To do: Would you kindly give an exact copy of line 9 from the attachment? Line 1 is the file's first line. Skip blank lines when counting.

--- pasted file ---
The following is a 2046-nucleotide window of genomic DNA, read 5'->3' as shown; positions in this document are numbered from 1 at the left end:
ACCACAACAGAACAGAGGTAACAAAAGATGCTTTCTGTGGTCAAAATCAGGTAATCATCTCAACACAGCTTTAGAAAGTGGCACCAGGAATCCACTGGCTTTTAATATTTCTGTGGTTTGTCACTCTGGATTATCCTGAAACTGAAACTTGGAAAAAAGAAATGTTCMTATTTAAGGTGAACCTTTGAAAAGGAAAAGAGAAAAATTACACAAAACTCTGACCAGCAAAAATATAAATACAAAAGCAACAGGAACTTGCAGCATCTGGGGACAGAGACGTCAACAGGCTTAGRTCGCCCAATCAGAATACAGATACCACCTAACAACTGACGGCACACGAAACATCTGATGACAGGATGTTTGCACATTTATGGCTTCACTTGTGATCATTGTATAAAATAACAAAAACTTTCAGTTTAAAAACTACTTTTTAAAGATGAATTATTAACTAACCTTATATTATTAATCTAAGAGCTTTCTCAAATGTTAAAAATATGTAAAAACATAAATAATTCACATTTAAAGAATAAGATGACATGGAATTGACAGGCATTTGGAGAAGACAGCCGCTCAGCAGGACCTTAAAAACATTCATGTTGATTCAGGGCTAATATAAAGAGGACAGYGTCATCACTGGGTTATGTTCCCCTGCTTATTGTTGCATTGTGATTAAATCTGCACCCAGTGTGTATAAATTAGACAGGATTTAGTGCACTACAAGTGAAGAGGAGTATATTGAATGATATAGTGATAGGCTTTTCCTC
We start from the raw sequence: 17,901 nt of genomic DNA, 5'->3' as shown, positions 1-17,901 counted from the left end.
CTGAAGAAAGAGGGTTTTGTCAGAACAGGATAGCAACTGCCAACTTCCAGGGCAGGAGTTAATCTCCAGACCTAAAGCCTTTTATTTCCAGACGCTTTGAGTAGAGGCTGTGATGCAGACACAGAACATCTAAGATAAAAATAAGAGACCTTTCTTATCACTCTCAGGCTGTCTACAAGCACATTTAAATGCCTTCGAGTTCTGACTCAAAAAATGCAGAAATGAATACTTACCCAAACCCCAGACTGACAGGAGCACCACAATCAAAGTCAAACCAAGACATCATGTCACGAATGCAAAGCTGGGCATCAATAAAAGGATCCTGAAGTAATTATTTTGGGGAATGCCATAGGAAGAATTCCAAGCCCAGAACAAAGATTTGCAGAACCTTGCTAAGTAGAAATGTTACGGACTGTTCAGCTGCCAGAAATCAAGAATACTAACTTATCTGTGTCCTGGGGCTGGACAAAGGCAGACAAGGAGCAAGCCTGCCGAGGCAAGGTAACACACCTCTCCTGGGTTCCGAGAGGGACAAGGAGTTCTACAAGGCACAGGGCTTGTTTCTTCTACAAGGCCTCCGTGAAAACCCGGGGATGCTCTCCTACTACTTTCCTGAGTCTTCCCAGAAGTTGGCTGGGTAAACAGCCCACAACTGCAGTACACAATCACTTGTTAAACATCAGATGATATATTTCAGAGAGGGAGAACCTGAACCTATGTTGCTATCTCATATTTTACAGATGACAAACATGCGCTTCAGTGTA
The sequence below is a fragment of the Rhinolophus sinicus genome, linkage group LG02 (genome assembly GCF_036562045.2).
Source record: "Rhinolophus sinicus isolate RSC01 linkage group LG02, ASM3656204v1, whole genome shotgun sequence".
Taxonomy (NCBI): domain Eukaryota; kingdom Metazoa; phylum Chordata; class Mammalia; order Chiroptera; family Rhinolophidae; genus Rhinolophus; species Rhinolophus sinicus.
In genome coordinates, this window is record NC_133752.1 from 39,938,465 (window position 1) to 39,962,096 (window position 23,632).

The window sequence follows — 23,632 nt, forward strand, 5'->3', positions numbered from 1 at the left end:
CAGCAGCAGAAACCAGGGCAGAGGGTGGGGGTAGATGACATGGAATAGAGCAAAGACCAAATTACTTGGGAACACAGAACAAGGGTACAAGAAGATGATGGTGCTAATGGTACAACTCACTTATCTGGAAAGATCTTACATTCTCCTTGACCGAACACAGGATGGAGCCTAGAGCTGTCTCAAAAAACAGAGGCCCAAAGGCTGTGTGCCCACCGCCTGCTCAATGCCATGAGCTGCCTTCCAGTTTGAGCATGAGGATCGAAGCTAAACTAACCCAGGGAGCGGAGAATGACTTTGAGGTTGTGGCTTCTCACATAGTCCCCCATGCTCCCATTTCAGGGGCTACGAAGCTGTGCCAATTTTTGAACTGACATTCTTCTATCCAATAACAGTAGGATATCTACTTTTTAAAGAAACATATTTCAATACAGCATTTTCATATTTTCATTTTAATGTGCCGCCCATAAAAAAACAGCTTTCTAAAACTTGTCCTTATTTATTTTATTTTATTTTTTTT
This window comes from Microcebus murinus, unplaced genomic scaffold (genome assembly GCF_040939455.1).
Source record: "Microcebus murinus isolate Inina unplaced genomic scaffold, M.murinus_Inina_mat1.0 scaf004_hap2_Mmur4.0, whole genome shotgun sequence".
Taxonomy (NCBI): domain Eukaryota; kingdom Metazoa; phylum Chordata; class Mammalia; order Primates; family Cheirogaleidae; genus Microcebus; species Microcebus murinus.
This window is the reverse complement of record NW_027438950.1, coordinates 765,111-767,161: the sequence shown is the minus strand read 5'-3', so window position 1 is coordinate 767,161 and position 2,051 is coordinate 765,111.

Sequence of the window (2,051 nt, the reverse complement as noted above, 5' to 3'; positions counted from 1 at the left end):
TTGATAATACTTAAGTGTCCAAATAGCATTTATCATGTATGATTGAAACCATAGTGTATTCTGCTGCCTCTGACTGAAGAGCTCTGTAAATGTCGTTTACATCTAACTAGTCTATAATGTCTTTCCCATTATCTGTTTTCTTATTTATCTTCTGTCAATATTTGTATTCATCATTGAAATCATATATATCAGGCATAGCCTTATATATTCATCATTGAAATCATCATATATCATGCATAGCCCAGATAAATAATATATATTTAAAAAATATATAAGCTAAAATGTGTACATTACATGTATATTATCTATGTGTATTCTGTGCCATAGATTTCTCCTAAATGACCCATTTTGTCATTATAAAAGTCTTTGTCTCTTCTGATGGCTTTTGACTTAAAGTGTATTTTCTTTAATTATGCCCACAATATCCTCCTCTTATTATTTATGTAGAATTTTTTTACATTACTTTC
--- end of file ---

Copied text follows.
The window sequence follows — 23,632 nt, forward strand, 5'->3', positions numbered from 1 at the left end: